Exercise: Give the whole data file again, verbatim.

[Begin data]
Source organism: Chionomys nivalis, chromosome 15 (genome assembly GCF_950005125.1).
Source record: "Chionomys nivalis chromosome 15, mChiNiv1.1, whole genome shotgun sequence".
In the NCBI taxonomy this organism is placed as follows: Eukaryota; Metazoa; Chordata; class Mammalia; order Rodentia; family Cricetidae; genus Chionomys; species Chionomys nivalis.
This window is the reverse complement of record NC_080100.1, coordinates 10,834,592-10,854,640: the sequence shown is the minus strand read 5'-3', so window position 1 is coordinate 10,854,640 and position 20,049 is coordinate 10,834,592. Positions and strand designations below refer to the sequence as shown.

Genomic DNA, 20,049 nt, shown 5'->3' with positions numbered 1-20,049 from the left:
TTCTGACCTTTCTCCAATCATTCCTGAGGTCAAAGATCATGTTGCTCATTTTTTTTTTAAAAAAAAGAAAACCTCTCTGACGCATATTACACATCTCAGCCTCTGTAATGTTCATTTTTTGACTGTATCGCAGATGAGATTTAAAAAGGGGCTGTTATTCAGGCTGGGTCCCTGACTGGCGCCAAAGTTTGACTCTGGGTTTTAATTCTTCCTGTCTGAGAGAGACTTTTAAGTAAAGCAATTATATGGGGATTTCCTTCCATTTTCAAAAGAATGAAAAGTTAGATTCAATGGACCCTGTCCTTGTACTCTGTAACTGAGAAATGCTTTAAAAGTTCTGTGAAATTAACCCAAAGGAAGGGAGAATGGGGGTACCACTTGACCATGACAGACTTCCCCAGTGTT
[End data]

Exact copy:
Source organism: Chionomys nivalis, chromosome 15 (genome assembly GCF_950005125.1).
Source record: "Chionomys nivalis chromosome 15, mChiNiv1.1, whole genome shotgun sequence".
In the NCBI taxonomy this organism is placed as follows: Eukaryota; Metazoa; Chordata; class Mammalia; order Rodentia; family Cricetidae; genus Chionomys; species Chionomys nivalis.
This window is the reverse complement of record NC_080100.1, coordinates 10,834,592-10,854,640: the sequence shown is the minus strand read 5'-3', so window position 1 is coordinate 10,854,640 and position 20,049 is coordinate 10,834,592. Positions and strand designations below refer to the sequence as shown.

Genomic DNA, 20,049 nt, shown 5'->3' with positions numbered 1-20,049 from the left:
TTCTGACCTTTCTCCAATCATTCCTGAGGTCAAAGATCATGTTGCTCATTTTTTTTTTAAAAAAAAGAAAACCTCTCTGACGCATATTACACATCTCAGCCTCTGTAATGTTCATTTTTTGACTGTATCGCAGATGAGATTTAAAAAGGGGCTGTTATTCAGGCTGGGTCCCTGACTGGCGCCAAAGTTTGACTCTGGGTTTTAATTCTTCCTGTCTGAGAGAGACTTTTAAGTAAAGCAATTATATGGGGATTTCCTTCCATTTTCAAAAGAATGAAAAGTTAGATTCAATGGACCCTGTCCTTGTACTCTGTAACTGAGAAATGCTTTAAAAGTTCTGTGAAATTAACCCAAAGGAAGGGAGAATGGGGGTACCACTTGACCATGACAGACTTCCCCAGTGTT